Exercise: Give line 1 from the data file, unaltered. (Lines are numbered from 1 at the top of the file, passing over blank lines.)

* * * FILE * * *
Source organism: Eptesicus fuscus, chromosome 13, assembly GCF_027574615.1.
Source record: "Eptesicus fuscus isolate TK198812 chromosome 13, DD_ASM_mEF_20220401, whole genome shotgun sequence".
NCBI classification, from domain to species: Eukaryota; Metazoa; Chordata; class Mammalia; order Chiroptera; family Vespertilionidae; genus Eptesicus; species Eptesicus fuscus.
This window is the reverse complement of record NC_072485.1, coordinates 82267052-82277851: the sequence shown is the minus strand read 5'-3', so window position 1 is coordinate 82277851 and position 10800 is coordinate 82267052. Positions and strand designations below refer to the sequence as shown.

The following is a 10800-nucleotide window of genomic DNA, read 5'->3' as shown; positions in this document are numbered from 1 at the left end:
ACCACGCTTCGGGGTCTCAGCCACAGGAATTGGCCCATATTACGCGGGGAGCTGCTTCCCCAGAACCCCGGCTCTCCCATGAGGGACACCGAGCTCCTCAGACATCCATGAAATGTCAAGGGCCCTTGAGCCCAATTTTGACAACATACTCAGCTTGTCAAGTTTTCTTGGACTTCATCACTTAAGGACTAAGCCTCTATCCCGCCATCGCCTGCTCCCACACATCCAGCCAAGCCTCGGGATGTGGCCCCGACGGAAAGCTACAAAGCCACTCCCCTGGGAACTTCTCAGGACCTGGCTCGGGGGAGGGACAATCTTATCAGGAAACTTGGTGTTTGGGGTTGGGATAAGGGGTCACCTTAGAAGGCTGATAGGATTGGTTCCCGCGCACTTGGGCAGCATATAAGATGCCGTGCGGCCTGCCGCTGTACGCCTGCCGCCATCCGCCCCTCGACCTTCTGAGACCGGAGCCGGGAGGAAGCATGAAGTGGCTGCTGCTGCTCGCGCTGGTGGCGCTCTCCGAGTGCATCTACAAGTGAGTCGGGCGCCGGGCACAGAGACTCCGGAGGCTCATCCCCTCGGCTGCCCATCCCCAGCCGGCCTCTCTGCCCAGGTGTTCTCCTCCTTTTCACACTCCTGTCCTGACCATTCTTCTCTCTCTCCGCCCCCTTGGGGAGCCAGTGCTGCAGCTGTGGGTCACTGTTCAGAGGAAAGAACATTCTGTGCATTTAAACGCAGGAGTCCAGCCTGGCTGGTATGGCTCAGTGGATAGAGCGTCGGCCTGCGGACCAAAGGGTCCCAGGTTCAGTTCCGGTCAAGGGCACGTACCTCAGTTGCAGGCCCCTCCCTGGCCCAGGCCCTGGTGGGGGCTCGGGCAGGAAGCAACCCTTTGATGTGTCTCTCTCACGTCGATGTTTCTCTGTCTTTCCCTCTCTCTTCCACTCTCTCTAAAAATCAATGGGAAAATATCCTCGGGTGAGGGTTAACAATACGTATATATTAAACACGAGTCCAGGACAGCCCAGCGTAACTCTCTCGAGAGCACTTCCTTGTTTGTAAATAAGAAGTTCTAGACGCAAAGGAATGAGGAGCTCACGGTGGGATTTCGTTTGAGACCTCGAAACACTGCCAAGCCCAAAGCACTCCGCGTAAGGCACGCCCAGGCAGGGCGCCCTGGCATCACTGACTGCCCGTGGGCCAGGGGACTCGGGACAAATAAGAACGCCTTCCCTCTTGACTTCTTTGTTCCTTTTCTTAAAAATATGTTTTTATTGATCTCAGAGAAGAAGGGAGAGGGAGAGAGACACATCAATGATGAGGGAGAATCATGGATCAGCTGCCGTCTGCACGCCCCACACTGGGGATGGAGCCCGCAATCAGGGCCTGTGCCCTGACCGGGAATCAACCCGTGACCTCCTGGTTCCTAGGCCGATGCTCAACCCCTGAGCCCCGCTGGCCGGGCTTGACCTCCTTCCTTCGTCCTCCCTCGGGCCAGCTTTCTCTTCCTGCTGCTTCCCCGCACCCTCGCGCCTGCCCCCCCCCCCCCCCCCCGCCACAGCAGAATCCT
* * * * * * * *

Source organism: Eptesicus fuscus, chromosome 13, assembly GCF_027574615.1.